New ventures are constantly being created, and many die. The ability for people and capital to continuously seek newer opportunities with an “intrinsic sense of motion” would permeate a robust innovation ecosystem. The ability to hire and fire with ease differentiates an average from a great ecosystem.
Micro-communities foster and energize the local ecosystem. However, they are characterized with a pursuit of their own agenda which is not necessarily misplaced. These micro-communities, when integrated in regional and global macro-communities, form strong bonds that result in higher outreach and growth of individual components of the community. A guiding structure, which has the flexibility to adapt to local nuances and yet provide a familiar common foundation, will have multiplier effects.
And finally, the impactful, very active and yet in certain ways limiting players are no other than:
10. Accelerators and Incubators
Last decade has seen a 5-7-fold increase in the number of accelerators and incubators. While most of them are fighting to stay relevant, the ones who really have evolved, have differentiated through specialization (either vertical or technology) and internationalization. Unfortunately, most of them suffer an obsession with “super startups” who are often evasive. The business of startups is dealing in failures. If and when they adopt stakeholder focus instead of startup focus and are instrumental in utilizing global linkages, leveraging resources (e.g. capital) and co-creating markets, then they have lasting impact.
Which brings me to a point to ponder…………………..is silicon valley a geographical location or a unique pattern encompassing all of the above?
How can DueDash come in and help?
Imagine demolishing the silos within these individual components of a global startup ecosystem community; imagine DueDash to be a monolithic structure but decentralized (counter-intuitive); a kind of “Big Sur” and dotted with “Sequoias” (individual ecosystems) which voluntarily cooperate at every level; right from the idea to profits utilizing global linkages, resources and accessing markets and most importantly self-diligence with a single-minded mission – “Making startups and scale ups even more investable”.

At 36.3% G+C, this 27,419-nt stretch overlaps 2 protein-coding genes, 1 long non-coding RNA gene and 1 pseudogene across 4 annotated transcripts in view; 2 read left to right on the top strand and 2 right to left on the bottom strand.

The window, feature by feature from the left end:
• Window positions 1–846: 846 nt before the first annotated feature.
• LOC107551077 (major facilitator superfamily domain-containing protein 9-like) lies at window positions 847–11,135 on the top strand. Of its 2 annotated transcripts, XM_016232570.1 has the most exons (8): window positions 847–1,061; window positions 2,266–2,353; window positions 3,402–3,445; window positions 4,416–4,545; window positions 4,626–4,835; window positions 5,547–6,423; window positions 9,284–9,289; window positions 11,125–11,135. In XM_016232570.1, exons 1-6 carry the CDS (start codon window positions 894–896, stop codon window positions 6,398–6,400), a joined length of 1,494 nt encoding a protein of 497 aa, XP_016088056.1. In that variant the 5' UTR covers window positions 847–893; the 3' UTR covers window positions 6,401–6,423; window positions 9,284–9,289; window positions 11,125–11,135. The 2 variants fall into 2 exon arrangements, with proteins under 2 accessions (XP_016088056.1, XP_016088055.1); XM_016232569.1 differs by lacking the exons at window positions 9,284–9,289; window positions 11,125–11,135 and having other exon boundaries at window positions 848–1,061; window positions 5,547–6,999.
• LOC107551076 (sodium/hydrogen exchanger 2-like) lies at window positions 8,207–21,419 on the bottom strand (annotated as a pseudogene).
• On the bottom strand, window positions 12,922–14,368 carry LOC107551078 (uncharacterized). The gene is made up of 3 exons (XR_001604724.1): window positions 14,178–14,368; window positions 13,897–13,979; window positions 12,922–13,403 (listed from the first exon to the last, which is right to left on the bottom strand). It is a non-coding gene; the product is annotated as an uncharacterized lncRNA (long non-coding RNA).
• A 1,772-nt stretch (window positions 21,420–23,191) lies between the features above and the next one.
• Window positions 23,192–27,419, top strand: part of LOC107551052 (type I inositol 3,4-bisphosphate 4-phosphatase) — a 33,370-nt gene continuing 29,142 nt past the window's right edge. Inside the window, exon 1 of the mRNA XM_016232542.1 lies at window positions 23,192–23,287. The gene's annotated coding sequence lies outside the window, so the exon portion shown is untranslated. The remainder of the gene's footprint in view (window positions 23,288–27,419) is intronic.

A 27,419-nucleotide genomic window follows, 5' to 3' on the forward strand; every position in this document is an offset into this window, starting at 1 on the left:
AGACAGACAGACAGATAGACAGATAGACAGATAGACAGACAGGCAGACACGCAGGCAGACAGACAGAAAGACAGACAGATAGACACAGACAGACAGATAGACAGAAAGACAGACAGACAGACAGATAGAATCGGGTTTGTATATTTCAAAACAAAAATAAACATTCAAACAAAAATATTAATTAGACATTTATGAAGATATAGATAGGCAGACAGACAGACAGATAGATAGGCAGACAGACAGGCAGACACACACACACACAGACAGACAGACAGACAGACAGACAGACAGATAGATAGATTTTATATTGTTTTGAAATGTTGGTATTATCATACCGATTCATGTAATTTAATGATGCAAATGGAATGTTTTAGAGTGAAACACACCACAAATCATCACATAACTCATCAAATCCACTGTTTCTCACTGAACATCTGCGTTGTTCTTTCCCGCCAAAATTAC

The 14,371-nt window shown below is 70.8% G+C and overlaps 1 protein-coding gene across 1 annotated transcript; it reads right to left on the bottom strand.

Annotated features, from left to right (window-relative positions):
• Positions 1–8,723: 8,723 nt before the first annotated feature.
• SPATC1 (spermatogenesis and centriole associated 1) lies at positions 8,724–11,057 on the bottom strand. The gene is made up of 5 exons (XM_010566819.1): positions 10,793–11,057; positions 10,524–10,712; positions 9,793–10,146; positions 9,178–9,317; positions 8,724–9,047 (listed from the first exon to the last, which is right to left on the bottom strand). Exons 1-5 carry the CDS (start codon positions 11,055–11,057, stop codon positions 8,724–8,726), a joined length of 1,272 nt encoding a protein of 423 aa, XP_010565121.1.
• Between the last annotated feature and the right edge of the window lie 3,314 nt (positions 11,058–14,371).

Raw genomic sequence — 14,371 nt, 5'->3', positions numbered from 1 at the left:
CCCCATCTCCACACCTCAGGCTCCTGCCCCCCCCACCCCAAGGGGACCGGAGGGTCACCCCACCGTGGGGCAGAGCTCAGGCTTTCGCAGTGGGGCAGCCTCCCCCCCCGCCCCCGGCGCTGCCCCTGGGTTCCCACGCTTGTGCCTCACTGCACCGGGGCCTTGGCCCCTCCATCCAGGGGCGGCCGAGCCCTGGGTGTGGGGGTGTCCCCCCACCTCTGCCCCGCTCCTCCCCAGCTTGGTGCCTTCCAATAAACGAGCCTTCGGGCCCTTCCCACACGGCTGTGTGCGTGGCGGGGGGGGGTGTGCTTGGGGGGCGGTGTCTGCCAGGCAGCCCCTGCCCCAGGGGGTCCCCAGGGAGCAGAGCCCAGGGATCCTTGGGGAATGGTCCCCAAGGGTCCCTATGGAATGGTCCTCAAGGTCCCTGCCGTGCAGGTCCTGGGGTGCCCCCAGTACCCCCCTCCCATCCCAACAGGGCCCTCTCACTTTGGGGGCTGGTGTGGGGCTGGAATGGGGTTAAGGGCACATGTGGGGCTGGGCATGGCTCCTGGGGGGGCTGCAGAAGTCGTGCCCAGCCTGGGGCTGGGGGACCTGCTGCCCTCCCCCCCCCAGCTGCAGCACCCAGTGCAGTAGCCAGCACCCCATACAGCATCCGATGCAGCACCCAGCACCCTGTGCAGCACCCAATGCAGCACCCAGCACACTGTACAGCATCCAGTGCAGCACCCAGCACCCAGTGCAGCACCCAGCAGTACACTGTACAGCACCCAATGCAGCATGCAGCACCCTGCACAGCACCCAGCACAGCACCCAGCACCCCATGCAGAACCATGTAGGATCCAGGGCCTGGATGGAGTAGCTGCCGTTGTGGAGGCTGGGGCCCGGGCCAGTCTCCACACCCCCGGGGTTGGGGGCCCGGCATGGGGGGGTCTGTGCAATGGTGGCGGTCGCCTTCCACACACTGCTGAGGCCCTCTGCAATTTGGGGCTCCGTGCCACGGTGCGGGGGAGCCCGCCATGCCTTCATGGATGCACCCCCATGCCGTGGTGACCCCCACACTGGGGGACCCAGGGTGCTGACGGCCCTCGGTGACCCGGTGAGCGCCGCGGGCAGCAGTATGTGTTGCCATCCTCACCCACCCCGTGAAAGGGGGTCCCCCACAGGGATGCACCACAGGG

“I would like to thank my professors from Haas School of Business @ UC Berkeley – Jerry Engel, David Charron and Peter Bryant @IE Business School, Madrid, Spain & Sean Doyle (Managing Director – Intel Capital) and Nicole Quinn (Partner, Lightspeed Ventures) to have directly contributed with their teachings, experience, published works and in person meetings,interviews and sessions to enrich my knowledge and understanding of the startup ecosystem and innovation clusters, which is so intimate to my body of professional work. There are several quotes which have been used in preparation of this article which are attributed to Jerry Engel. DueDash is an applied result of direct learning” – Nikhil Mada